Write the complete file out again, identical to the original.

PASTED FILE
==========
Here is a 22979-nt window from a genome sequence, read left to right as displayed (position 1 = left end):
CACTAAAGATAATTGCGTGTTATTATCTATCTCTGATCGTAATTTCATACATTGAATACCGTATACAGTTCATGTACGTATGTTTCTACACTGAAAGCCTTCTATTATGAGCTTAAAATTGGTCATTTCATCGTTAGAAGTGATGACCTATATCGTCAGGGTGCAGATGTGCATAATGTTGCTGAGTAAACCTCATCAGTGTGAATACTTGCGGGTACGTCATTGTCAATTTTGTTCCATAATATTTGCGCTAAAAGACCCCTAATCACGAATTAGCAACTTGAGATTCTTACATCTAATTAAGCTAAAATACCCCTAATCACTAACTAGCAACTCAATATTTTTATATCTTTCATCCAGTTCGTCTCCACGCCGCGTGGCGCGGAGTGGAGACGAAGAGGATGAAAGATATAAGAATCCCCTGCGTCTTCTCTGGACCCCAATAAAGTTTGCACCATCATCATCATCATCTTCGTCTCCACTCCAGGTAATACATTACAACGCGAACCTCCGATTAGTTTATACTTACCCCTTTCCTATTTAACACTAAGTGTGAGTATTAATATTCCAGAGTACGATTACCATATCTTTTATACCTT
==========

Here is a 22979-nt window from a genome sequence, read left to right as displayed (position 1 = left end):
CACTAAAGATAATTGCGTGTTATTATCTATCTCTGATCGTAATTTCATACATTGAATACCGTATACAGTTCATGTACGTATGTTTCTACACTGAAAGCCTTCTATTATGAGCTTAAAATTGGTCATTTCATCGTTAGAAGTGATGACCTATATCGTCAGGGTGCAGATGTGCATAATGTTGCTGAGTAAACCTCATCAGTGTGAATACTTGCGGGTACGTCATTGTCAATTTTGTTCCATAATATTTGCGCTAAAAGACCCCTAATCACGAATTAGCAACTTGAGATTCTTACATCTAATTAAGCTAAAATACCCCTAATCACTAACTAGCAACTCAATATTTTTATATCTTTCATCCAGTTCGTCTCCACGCCGCGTGGCGCGGAGTGGAGACGAAGAGGATGAAAGATATAAGAATCCCCTGCGTCTTCTCTGGACCCCAATAAAGTTTGCACCATCATCATCATCATCTTCGTCTCCACTCCAGGTAATACATTACAACGCGAACCTCCGATTAGTTTATACTTACCCCTTTCCTATTTAACACTAAGTGTGAGTATTAATATTCCAGAGTACGATTACCATATCTTTTATACCTT